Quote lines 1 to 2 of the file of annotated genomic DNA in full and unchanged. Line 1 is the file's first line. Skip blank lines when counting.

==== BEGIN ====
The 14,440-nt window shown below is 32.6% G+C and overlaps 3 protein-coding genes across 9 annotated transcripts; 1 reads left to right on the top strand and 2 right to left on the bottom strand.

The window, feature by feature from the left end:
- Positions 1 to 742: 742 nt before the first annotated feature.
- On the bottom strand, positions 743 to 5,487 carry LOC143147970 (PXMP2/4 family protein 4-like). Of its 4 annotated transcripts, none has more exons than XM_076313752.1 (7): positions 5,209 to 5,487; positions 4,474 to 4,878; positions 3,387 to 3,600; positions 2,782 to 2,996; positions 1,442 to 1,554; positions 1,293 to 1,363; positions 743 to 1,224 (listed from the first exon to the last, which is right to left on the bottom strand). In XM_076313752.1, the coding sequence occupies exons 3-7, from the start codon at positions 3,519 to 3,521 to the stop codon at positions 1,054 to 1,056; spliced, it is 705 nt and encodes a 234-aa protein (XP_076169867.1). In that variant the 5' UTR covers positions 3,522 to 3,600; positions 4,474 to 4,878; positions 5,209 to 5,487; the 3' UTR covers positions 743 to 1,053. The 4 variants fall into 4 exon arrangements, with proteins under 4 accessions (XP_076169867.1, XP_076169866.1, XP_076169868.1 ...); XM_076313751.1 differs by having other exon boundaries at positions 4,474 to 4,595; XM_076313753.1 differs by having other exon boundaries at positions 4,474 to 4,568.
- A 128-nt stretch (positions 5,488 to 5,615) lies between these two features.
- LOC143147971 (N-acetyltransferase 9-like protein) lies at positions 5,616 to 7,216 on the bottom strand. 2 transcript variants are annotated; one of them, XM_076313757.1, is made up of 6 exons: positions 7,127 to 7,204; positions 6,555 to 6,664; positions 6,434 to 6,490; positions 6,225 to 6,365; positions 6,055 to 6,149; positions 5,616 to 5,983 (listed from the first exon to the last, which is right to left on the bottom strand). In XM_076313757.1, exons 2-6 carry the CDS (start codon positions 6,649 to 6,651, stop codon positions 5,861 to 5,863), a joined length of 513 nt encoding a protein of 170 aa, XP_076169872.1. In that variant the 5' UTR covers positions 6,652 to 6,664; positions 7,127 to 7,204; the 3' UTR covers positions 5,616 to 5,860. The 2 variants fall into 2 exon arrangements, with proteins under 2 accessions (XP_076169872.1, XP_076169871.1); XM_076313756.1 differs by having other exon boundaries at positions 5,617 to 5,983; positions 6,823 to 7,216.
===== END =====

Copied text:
The 14,440-nt window shown below is 32.6% G+C and overlaps 3 protein-coding genes across 9 annotated transcripts; 1 reads left to right on the top strand and 2 right to left on the bottom strand.

The window, feature by feature from the left end: